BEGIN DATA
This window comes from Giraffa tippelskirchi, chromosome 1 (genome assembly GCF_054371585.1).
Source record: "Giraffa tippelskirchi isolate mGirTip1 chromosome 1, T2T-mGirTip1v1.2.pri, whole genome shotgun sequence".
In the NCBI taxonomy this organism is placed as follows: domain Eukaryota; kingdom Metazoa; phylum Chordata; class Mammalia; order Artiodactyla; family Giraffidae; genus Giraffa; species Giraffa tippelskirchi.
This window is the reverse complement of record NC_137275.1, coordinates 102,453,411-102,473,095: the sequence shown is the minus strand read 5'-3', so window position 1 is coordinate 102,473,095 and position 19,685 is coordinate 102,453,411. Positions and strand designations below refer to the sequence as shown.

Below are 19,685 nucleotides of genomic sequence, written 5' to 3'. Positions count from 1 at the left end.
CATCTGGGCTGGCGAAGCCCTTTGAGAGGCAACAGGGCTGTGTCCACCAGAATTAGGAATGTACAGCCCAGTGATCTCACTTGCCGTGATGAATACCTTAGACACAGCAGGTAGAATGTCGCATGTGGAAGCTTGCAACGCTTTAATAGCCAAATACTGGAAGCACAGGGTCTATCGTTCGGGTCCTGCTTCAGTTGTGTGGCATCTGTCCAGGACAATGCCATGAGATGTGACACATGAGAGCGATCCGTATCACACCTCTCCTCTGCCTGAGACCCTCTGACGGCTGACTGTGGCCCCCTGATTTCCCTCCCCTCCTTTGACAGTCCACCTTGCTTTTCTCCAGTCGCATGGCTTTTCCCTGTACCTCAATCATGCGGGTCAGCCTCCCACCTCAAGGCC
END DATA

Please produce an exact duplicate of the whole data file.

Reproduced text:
This window comes from Giraffa tippelskirchi, chromosome 1 (genome assembly GCF_054371585.1).
Source record: "Giraffa tippelskirchi isolate mGirTip1 chromosome 1, T2T-mGirTip1v1.2.pri, whole genome shotgun sequence".
In the NCBI taxonomy this organism is placed as follows: domain Eukaryota; kingdom Metazoa; phylum Chordata; class Mammalia; order Artiodactyla; family Giraffidae; genus Giraffa; species Giraffa tippelskirchi.
This window is the reverse complement of record NC_137275.1, coordinates 102,453,411-102,473,095: the sequence shown is the minus strand read 5'-3', so window position 1 is coordinate 102,473,095 and position 19,685 is coordinate 102,453,411. Positions and strand designations below refer to the sequence as shown.

Below are 19,685 nucleotides of genomic sequence, written 5' to 3'. Positions count from 1 at the left end.
CATCTGGGCTGGCGAAGCCCTTTGAGAGGCAACAGGGCTGTGTCCACCAGAATTAGGAATGTACAGCCCAGTGATCTCACTTGCCGTGATGAATACCTTAGACACAGCAGGTAGAATGTCGCATGTGGAAGCTTGCAACGCTTTAATAGCCAAATACTGGAAGCACAGGGTCTATCGTTCGGGTCCTGCTTCAGTTGTGTGGCATCTGTCCAGGACAATGCCATGAGATGTGACACATGAGAGCGATCCGTATCACACCTCTCCTCTGCCTGAGACCCTCTGACGGCTGACTGTGGCCCCCTGATTTCCCTCCCCTCCTTTGACAGTCCACCTTGCTTTTCTCCAGTCGCATGGCTTTTCCCTGTACCTCAATCATGCGGGTCAGCCTCCCACCTCAAGGCC